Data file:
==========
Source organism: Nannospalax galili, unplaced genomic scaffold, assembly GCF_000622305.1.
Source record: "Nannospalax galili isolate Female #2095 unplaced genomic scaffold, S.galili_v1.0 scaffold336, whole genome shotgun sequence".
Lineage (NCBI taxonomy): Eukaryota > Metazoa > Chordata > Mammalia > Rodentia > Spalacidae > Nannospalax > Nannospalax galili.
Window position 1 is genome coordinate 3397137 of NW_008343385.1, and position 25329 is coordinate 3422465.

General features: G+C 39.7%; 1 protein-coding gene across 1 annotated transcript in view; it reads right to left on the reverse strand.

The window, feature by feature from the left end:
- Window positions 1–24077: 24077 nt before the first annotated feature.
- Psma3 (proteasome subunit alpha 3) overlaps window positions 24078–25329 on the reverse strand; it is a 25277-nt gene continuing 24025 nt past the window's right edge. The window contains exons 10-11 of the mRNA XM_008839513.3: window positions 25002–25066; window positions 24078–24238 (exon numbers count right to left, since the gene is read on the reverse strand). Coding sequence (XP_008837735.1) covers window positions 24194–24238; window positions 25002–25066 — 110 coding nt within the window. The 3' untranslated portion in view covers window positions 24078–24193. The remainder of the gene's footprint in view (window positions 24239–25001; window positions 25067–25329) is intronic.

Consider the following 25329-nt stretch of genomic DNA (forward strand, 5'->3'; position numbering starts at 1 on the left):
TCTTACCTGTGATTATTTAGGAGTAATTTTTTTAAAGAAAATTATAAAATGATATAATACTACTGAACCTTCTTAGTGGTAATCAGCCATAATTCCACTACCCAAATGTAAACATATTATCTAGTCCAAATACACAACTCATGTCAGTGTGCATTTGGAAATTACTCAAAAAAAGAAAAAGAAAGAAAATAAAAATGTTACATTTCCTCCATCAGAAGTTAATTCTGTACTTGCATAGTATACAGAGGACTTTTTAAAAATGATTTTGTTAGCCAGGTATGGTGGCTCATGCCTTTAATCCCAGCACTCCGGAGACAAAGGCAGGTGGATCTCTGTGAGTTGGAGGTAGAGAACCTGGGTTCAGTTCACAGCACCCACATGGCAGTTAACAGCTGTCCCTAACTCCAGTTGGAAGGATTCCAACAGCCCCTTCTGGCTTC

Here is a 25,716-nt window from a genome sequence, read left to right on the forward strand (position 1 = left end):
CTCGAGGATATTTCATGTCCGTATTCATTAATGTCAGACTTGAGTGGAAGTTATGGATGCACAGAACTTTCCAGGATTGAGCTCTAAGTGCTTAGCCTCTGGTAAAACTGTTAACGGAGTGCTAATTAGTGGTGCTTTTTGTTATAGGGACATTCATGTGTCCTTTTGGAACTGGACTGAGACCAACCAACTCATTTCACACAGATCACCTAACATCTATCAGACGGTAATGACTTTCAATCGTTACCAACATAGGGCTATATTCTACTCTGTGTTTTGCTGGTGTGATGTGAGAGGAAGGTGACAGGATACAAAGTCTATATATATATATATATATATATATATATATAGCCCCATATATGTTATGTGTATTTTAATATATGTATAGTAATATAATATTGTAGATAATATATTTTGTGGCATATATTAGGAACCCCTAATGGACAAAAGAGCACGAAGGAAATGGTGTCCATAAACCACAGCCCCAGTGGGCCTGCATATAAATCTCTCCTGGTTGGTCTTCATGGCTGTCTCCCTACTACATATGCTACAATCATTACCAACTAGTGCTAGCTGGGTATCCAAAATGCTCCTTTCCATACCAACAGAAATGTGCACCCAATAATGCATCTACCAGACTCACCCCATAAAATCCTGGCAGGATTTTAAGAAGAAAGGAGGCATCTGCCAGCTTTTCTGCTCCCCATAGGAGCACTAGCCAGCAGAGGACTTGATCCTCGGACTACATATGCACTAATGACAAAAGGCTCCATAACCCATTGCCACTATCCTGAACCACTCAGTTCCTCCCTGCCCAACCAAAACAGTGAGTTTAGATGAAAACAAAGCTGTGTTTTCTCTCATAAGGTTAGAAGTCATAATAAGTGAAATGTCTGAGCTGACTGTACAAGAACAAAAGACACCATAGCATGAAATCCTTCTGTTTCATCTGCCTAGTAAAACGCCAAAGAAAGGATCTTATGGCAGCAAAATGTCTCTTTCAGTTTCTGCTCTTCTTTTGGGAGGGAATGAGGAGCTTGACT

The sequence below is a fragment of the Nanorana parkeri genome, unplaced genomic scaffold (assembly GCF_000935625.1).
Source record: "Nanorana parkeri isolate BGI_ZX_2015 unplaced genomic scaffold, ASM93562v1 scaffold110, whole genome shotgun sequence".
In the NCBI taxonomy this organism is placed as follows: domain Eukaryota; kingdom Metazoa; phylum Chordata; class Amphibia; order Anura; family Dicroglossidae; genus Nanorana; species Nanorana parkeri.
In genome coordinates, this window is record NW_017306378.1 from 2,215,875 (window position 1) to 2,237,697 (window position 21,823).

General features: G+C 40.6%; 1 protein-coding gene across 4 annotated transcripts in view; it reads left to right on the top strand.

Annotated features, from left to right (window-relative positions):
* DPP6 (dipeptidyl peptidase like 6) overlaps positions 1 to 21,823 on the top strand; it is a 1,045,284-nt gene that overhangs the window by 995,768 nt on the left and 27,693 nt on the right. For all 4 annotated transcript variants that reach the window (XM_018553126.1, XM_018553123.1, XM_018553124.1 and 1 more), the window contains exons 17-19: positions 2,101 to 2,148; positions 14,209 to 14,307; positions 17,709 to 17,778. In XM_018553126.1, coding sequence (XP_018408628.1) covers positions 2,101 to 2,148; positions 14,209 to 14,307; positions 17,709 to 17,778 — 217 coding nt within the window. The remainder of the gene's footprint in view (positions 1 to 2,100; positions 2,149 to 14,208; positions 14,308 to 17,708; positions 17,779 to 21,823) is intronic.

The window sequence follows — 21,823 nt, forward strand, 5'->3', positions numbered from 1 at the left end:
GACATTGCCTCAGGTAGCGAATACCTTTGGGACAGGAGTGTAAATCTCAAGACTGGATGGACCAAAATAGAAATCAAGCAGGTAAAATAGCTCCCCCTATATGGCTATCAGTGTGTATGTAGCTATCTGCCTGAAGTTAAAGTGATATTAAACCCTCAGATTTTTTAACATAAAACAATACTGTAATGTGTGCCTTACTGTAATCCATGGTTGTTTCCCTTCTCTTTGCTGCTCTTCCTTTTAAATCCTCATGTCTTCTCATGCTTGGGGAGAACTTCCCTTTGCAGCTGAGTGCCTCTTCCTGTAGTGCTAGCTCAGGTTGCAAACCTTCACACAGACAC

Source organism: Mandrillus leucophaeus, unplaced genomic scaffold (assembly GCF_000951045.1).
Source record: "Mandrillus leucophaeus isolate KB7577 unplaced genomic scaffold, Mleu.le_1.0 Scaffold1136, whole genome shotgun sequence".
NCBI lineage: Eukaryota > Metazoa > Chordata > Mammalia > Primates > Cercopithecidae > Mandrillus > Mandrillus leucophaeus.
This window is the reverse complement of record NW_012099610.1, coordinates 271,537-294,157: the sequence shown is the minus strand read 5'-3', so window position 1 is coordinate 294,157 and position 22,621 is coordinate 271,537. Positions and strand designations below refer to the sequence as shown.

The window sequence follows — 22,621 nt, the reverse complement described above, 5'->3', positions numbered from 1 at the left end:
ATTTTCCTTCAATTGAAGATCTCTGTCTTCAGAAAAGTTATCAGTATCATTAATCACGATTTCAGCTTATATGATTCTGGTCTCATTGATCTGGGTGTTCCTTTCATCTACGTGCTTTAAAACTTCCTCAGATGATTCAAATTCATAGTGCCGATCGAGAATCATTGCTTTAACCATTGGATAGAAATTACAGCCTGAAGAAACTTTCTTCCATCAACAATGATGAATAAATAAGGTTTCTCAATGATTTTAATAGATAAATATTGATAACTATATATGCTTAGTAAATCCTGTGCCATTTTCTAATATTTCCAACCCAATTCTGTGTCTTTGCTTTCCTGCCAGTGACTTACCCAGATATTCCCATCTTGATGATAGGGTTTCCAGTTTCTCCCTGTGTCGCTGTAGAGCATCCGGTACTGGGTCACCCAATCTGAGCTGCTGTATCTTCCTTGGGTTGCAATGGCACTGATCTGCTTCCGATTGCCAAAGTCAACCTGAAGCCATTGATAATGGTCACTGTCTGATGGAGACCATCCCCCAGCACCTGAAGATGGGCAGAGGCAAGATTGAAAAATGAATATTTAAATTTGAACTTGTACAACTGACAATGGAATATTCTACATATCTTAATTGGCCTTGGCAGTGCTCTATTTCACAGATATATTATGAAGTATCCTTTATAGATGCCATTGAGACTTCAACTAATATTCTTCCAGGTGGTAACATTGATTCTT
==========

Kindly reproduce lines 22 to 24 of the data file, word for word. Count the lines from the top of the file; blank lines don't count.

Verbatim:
Source organism: Mandrillus leucophaeus, unplaced genomic scaffold (assembly GCF_000951045.1).
Source record: "Mandrillus leucophaeus isolate KB7577 unplaced genomic scaffold, Mleu.le_1.0 Scaffold1136, whole genome shotgun sequence".
NCBI lineage: Eukaryota > Metazoa > Chordata > Mammalia > Primates > Cercopithecidae > Mandrillus > Mandrillus leucophaeus.